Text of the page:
In the faster Mini Maxi class, Roberto Lacorte’s Vismara 62 SuperNikka (above) scored four bullets and two seconds to claim his third Maxi Yacht Rolex Cup victory. “This is thanks to the huge work carried out by my crew, not just during races, but before for this event too,” he said. “This is our main event annually and this result gives us so much satisfaction - the reward for all the effort and work we carried out over the winter.”
Riccardo De Michele’s Vallicelli 80 H20 scored straight bullets in the slower Mini Maxi class while Guiseppe Puttini's Swan 65 Shirlaf scored all seconds with the exception of today, when they were beaten by Anthony Ball's Swan 65 Six Jaguar. “I am very happy that the competition in our class was much the same as last year,” said De Michele. “Last year it was much harder difficult to beat them. They improved this year, but our boat improved a lot too, as has the crew.”
Proteus finished strongly today with a second on the lap of Bomb Alley. Afterguard Tommaso Chieffi described their day: “There was a lot of action in the pre-start as we tried to go for the pin, but we didn’t make it because we had two boats in between. We did force Cannonball eventually to tack and they got a penalty for a port-starboard with Momo right after the start. At the top mark we were fifth with Cannonball behind, but we got a clear lane and got into second and were slowly getting into Momo. On the way back, before the inflatable mark, we were almost on their transom, but they stretched away on the last run.”
Bryon Ehrhart, sailing his first Maxi Yacht Rolex Cup with his new Maxi 72 Lucky (formerly Bella Mente), admitted he and his team are still learning the boat having graduated up from their Reichel Pugh 63 and TP52. “For our first year with this boat we have learned a lot. We will try to move it up again next year. It’s been good sailing all season long. It is hard not to enjoy racing here.”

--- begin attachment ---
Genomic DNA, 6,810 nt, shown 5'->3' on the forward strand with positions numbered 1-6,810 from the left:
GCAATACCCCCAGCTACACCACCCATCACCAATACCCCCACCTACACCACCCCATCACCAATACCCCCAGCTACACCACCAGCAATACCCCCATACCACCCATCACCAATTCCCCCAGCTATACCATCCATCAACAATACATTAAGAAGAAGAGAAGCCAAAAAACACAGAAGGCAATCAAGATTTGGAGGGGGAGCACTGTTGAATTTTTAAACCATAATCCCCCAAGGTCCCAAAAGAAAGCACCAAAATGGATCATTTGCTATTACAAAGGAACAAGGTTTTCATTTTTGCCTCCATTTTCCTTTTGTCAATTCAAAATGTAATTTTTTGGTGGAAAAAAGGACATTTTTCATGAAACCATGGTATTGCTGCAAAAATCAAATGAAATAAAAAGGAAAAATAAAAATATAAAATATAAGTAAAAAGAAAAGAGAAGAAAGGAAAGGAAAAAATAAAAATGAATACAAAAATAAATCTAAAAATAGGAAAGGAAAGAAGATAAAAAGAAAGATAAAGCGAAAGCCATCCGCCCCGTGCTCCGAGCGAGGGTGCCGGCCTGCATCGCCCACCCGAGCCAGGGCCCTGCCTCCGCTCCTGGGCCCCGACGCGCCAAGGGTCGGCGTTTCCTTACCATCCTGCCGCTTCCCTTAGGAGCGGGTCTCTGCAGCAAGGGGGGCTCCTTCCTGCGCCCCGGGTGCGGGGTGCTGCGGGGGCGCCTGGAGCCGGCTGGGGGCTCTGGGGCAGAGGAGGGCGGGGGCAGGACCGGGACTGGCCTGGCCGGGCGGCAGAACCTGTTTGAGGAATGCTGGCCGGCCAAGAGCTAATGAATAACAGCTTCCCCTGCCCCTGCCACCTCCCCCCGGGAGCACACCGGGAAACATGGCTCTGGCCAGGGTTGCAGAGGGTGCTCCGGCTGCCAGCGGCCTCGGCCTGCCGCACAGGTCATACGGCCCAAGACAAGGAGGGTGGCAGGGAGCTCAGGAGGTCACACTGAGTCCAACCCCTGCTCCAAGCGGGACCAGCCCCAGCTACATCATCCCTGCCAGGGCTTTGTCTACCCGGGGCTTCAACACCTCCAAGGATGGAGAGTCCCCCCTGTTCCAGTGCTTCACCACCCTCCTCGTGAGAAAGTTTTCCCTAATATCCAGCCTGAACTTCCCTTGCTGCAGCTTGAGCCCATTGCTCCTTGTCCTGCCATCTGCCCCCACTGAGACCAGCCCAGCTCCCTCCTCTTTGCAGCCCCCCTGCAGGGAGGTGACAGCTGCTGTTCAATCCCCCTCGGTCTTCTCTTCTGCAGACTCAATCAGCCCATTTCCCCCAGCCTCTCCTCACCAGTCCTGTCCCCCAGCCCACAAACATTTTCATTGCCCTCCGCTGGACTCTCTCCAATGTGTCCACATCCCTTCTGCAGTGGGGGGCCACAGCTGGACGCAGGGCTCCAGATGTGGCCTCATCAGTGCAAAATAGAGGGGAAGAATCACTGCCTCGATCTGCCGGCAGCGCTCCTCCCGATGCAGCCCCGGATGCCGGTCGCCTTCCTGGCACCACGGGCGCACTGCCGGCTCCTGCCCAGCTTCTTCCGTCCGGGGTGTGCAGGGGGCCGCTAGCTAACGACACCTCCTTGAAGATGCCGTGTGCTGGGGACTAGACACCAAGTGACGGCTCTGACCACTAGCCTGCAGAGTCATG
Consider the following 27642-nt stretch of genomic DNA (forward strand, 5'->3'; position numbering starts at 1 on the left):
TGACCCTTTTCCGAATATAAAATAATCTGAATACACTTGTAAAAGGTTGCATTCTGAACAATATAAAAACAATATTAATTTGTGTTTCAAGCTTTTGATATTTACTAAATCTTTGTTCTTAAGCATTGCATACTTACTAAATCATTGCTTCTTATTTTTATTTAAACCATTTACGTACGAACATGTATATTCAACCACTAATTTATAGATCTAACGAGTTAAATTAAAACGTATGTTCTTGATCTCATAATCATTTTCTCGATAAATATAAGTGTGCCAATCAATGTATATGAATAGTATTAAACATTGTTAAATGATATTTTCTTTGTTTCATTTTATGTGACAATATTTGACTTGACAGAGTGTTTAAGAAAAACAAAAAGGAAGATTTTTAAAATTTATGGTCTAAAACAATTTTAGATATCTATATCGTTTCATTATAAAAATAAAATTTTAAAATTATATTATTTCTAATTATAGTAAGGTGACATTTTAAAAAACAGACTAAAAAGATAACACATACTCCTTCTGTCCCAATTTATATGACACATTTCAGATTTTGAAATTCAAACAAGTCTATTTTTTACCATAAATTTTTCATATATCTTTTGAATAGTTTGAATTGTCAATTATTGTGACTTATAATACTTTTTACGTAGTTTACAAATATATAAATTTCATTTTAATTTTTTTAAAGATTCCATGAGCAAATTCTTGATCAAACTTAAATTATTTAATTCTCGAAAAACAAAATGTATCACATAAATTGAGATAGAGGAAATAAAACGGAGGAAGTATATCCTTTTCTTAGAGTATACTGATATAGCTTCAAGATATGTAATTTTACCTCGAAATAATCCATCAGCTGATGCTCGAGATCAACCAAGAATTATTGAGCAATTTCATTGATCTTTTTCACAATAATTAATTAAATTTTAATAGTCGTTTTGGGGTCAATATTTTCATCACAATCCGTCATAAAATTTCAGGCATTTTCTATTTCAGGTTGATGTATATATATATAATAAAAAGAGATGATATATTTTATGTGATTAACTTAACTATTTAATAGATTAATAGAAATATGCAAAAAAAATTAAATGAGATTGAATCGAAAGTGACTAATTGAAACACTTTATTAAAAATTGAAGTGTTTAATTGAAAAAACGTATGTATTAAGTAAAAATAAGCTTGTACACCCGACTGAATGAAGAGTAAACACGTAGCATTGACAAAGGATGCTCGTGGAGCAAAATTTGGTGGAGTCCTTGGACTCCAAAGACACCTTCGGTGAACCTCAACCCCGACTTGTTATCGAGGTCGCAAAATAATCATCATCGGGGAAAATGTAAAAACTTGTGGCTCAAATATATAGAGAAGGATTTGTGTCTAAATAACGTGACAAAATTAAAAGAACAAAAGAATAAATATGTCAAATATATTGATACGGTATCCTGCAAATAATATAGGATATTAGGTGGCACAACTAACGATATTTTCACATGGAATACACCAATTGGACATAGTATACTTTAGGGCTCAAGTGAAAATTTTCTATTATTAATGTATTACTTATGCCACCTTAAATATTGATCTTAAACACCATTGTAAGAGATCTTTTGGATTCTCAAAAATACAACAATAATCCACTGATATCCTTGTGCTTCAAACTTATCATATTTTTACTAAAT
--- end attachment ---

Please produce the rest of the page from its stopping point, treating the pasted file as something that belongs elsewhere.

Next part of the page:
Of this year’s event, newly appointed International Maxi Association President, Benoît de Froidmont commented: “The event has been a great success. The organisation as usual was perfect and the conditions were extremely good for sailing and all of the participants were happy with the racing. The diversity of the fleet has been good and we didn’t get any complaints about the class splits.”
As to his ambitions for his three year presidency: “Our objective is to get more maxi boats on the circuit racing and to make maxi boats owners more happy and to make it more enjoyable for them with the help of the yacht clubs.”
In 2019 the Maxi Yacht Rolex Cup celebrates its 30th edition and the Yacht Club Costa Smeralda and the International Maxi Association are anticipating a bumper turn-out for this special event.
Report by James Boyd / International Maxi Association
The International Maxi Association (IMA)
The International Maxi Association (IMA) represents the owners of Maxi yachts from all over the world. Recognised in 2010 as the World Sailing international class of Maxi yachts, the IMA is uniquely entitled to organise officially-sanctioned World championships for Maxi yachts. The IMA now has 60 members from all over the world, and more than a dozen honorary members including Gianfranco Alberini, who for more than 30 years was Secretary General of the IMA up until his death in June 2013. The current President of the IMA is Thomas Bscher, owner of the Wally 107 Open Season. Secretary General is Andrew McIrvine, also Admiral of the Royal Ocean Racing Club.
The IMA is registered in Geneva, has a base in Porto Cervo and an office in the UK, for rating and technical matters. With two affiliated classes (Maxi 72s, and, since 2017, the J Class) and one associated class (Wally Class), the IMA's remit is to "guide and structure maxi yacht racing. The IMA rule defines and categorises maxi yachts: it aims to embrace all maxi yachts and as such follows, instigates and encourages developments that are deemed to have a positive effect on the construction and racing of maxi-sized boats."